Threats to curtail press freedom legislatively could be extended. Are the courts up to this challenge?
The speculation about the political trajectory of the next five years of a government led by President Jacob Zuma is under way. If the first term is any guide, then the scope of freedom of expression is an obvious worry. Threats to curtail press freedom by way of legislation, such as the Protection of State Information Bill, could well be further extended. Here lies the importance of the courts as a guardian of our core constitutional values.
Are the courts up to this challenge? This question must again be asked in the aftermath of the ANC’s reaction to text messages of the supporters of the Democratic Alliance, in which they accused the state president of theft.
The ANC’s initial attempt to get a court order forcing the DA to retract the message ended in failure when acting judge Mike Hellens dismissed the application. The ANC appealed that decision and, three days before election day, the Electoral Court upheld the appeal.
The competing reasoning employed by the two courts provides guidance on how courts may respond to the challenge of demarcating the scope of speech that must be constitutionally defended.
Judge Hellens dismissed the ANC’s application by employing two important processes. The ANC complained that an allegation that Zuma “stole your money to build his R246-million home” infringed the Electoral Act because it constituted a false statement. Although the SMS followed the publication of the public protector’s report on Nkandla, the report did not form a part of the ANC’s court papers.
The judge found that it was insufficient to make allegations about the falsehood of an SMS based on a report without attaching the report to the founding affidavit in which the ANC made out its case. At least the ANC should have referred to its key findings. In other words, the papers the ANC filed before the court were insufficient to show that the DA was not entitled to formulate the text message on the basis of the findings of the public protector.
The judge then moved to the public protector’s findings themselves. He emphasised that she had found the president guilty of ethical violations to do with the upgrades to his personal property and had failed in the performance of his fiduciary duties while benefitting personally from some of the work performed on his homestead at Nkandla. From this, the judge found, a fair person – “perhaps in extreme form” – may have held the opinion that the theft of tax monies by the president had taken place. This finding was reinforced by the principle that political parties had a right to enter robustly into public debate, a principle at the core of free and fair elections.
The Electoral Court disagreed. Deputy President Kenneth Mthiyane, writing for a unanimous court, described the message as representing a factual claim rather than an expression of opinion. As a claim of fact, it failed because it was false. Nowhere had the public protector found the president guilty of theft.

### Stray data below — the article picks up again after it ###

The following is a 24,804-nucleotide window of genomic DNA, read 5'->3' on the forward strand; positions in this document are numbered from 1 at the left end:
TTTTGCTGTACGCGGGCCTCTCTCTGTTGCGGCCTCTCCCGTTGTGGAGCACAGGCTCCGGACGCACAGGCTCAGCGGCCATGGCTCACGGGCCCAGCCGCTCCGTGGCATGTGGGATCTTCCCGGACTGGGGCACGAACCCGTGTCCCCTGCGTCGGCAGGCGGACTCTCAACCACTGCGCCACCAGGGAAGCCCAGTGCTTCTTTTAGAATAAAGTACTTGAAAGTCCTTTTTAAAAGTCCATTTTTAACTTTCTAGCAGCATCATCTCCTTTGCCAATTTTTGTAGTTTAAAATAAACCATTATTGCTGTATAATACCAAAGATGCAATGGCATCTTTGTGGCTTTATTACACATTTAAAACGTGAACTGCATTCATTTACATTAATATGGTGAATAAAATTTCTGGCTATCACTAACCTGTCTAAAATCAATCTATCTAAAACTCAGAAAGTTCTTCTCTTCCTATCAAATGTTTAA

Accordingly, there was no evidence to justify the factual claim that the DA had made in its SMS to voters. The DA argued that the report could be read to have made a finding that, by deliberate commission or omission, the president had benefitted personally from the expenditure of public funds. The public protector had used the phrase “licence to loot”.
Judge Mthiyane found that the phrase “licence to loot” had been used in a passage that made no finding against Zuma but, rather, pointed to major regulatory failures. For these reasons, the DA had made a false statement in its SMS, which had been widely circulated, and was in breach of the Electoral Act.
The judgment of the Electoral Court takes a formalistic approach to the findings of the public protector: there is no direct finding of theft by the president, so the DA’S claim is false. By contrast, the high court looked at a host of damning findings by the public protector and, on the basis of the principle of free and robust speech in our political process, considered that the report provided sufficient justification to hold a view that may be extreme but was fair.
The choice of one of these contrasting approaches to the question of fair political speech, particularly during a hotly contested election, is important to the determination of the kind of constitutional democracy to which we hold. A generous approach to robust, even “extreme”, views stands in contrast to one that demands a higher evidential threshold when a political party makes a damaging claim against a political opponent.
This is a case that requires a definitive answer from the Constitutional Court – on the proper contours of political debate in our noisy democracy.